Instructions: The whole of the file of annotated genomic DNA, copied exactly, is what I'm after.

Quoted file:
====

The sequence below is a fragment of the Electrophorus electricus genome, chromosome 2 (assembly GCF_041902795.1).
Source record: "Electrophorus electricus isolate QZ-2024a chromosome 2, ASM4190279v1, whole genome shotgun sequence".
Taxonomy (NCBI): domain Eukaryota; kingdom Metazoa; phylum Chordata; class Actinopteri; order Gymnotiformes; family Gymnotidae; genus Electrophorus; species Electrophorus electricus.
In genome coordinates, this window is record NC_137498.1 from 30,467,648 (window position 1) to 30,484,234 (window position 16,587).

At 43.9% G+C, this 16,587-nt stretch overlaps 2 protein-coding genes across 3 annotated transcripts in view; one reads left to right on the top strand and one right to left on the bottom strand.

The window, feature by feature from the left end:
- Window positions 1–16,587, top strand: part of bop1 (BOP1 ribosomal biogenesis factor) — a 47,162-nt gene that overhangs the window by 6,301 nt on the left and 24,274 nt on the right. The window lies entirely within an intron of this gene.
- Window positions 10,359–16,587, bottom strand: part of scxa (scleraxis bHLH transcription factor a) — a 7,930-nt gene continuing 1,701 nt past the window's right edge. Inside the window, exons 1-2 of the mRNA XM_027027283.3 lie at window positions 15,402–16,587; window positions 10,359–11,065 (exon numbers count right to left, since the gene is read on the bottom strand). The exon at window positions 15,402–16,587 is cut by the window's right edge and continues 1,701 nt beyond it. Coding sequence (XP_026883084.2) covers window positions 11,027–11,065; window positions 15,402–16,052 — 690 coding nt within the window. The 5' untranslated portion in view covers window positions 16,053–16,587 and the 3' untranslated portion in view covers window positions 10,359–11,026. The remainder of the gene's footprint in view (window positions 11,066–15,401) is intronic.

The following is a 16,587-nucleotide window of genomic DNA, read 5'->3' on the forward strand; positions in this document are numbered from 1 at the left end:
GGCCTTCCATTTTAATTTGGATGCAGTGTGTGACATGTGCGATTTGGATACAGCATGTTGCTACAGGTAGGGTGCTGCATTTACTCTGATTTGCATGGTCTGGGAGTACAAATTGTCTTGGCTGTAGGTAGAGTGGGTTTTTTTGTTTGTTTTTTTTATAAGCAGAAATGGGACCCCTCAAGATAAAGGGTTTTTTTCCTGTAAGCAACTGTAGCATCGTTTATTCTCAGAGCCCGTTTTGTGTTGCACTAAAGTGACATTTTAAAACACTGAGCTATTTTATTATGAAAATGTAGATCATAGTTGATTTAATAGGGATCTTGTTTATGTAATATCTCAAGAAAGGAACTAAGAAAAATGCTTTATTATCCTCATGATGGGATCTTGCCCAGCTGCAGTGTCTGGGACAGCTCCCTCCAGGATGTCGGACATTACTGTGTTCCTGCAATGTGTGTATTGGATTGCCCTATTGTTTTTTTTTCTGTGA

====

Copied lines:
The sequence below is a fragment of the Electrophorus electricus genome, chromosome 2 (assembly GCF_041902795.1).
Source record: "Electrophorus electricus isolate QZ-2024a chromosome 2, ASM4190279v1, whole genome shotgun sequence".
Taxonomy (NCBI): domain Eukaryota; kingdom Metazoa; phylum Chordata; class Actinopteri; order Gymnotiformes; family Gymnotidae; genus Electrophorus; species Electrophorus electricus.
In genome coordinates, this window is record NC_137498.1 from 30,467,648 (window position 1) to 30,484,234 (window position 16,587).

At 43.9% G+C, this 16,587-nt stretch overlaps 2 protein-coding genes across 3 annotated transcripts in view; one reads left to right on the top strand and one right to left on the bottom strand.

The window, feature by feature from the left end:
- Window positions 1–16,587, top strand: part of bop1 (BOP1 ribosomal biogenesis factor) — a 47,162-nt gene that overhangs the window by 6,301 nt on the left and 24,274 nt on the right. The window lies entirely within an intron of this gene.
- Window positions 10,359–16,587, bottom strand: part of scxa (scleraxis bHLH transcription factor a) — a 7,930-nt gene continuing 1,701 nt past the window's right edge. Inside the window, exons 1-2 of the mRNA XM_027027283.3 lie at window positions 15,402–16,587; window positions 10,359–11,065 (exon numbers count right to left, since the gene is read on the bottom strand). The exon at window positions 15,402–16,587 is cut by the window's right edge and continues 1,701 nt beyond it. Coding sequence (XP_026883084.2) covers window positions 11,027–11,065; window positions 15,402–16,052 — 690 coding nt within the window. The 5' untranslated portion in view covers window positions 16,053–16,587 and the 3' untranslated portion in view covers window positions 10,359–11,026. The remainder of the gene's footprint in view (window positions 11,066–15,401) is intronic.

The following is a 16,587-nucleotide window of genomic DNA, read 5'->3' on the forward strand; positions in this document are numbered from 1 at the left end:
GGCCTTCCATTTTAATTTGGATGCAGTGTGTGACATGTGCGATTTGGATACAGCATGTTGCTACAGGTAGGGTGCTGCATTTACTCTGATTTGCATGGTCTGGGAGTACAAATTGTCTTGGCTGTAGGTAGAGTGGGTTTTTTTGTTTGTTTTTTTTATAAGCAGAAATGGGACCCCTCAAGATAAAGGGTTTTTTTCCTGTAAGCAACTGTAGCATCGTTTATTCTCAGAGCCCGTTTTGTGTTGCACTAAAGTGACATTTTAAAACACTGAGCTATTTTATTATGAAAATGTAGATCATAGTTGATTTAATAGGGATCTTGTTTATGTAATATCTCAAGAAAGGAACTAAGAAAAATGCTTTATTATCCTCATGATGGGATCTTGCCCAGCTGCAGTGTCTGGGACAGCTCCCTCCAGGATGTCGGACATTACTGTGTTCCTGCAATGTGTGTATTGGATTGCCCTATTGTTTTTTTTTCTGTGA